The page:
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IT Execs Focus On Providing Value

Executives at AMR's Fall Executive Conference say they're adopting outsourcing as a key strategy as they concentrate on providing value to the business units IT serves.

Rick Whiting

November 18, 2003

3 Min Read

IT budgets remain under pressure, but the focus is slowly shifting from cost-cutting to an emphasis on providing value to the business operations IT serves, said IT executives on a panel at the AMR Research Fall Executive Conference in Boston. Commenting on a range of topics, the four IT managers said they're adopting outsourcing as an IT strategy and appear united in having a love-hate relationship with their major IT vendors.

"The last three years it's been cost, cost, cost," said Randy Stone, VP and CIO at test equipment maker Teradyne Inc., noting at Monday's session that her department has cut expenses through server and data-center consolidation. But as the economy rebounds, the focus is now "where can we invest to add value to the business," she says.

Top management at Dial Corp. realizes that the consumer-packaged-goods company has to invest in IT to stay competitive, said senior VP and CIO Evon Jones, citing radio frequency identification technology as one example. But that doesn't let him off the hook for justifying spending. "My controller and (chief financial officer) still say 'Where's the payback?'" he said.

Chemical manufacturer Eastman Co. has been investing in new customer-relationship-management, marketing, and security software, says Jerry Hale, VP and CIO. But cost pressures remain. "We'll probably take our IT budgets down another 10% in 2004," he said.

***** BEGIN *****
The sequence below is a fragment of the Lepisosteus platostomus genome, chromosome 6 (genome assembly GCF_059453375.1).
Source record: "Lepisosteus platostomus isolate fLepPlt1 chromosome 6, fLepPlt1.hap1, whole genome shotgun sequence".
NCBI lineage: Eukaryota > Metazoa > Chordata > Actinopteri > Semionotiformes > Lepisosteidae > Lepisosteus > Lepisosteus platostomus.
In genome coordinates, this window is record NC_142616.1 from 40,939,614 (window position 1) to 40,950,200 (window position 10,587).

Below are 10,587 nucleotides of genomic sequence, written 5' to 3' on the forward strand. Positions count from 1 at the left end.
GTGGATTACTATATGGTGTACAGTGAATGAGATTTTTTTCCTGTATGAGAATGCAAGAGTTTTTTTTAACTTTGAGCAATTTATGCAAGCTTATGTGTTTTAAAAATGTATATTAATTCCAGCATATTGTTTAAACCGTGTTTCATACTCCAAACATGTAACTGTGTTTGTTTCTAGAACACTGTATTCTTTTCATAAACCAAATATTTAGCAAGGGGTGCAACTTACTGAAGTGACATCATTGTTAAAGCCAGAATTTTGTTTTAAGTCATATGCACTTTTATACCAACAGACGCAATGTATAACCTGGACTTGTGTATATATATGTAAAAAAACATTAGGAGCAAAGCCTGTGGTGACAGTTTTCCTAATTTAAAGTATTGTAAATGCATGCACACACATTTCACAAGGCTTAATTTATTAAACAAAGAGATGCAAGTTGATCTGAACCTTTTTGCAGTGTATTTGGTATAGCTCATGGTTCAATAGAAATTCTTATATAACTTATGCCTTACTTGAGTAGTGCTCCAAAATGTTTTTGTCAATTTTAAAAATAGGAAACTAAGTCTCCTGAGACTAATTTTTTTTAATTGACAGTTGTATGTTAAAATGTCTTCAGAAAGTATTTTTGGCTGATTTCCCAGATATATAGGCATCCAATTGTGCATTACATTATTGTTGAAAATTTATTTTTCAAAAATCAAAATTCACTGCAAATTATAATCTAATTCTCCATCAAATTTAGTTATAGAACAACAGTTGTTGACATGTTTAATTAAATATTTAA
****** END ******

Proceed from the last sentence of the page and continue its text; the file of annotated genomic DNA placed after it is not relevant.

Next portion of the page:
Dial has outsourced almost its entire IT operation, Jones said, going from 130 people to 10. Kept in-house were a few top IT strategy and architecture-development employees and a core team of SAP experts. C4 Systems, a division of General Dynamics Corp., has likewise outsourced most of its IT operation, said Robert Dutton, VP of IT and systems. Eastman has outsourced a "significant amount" of development work and its help-desk operation.

Dial is adopting RFID as Wal-Mart Stores Inc., one of its biggest customers, requires. C4 is doing likewise at the request of the Department of Defense. Some of Eastman's customers are asking that the chemical maker start using RFID tags on pallets by 2005 or 2006, Hale says.

The executives also expressed some frustration with their leading IT vendors. C4's Dutton is being forced to upgrade its old copy of Exchange Server, although the software runs fine, because Microsoft will no longer support it. That also means adding Active Directory and upgrading the Windows Server that Exchange runs on, Dutton said.

Others griped about the maintenance fees their vendors try to charge. Stone was critical of maintenance and upgrade costs Oracle charges Teradyne, but praised the vendor for its support. Hale echoed those comments without naming a specific vendor. Do they provide Eastman with what it needs? "I think we get what we demand out of them," he said.

The IT executives generally agreed their purchasing strategy is to buy from a few core IT vendors, but said they're open to buying from small "best-of-breed" vendors if they have a technology need their major suppliers can't meet. All four IT executives also said their companies are experimenting with limited Linux deployments. Said Hale, "We like it because it keeps pricing pressure on Microsoft."

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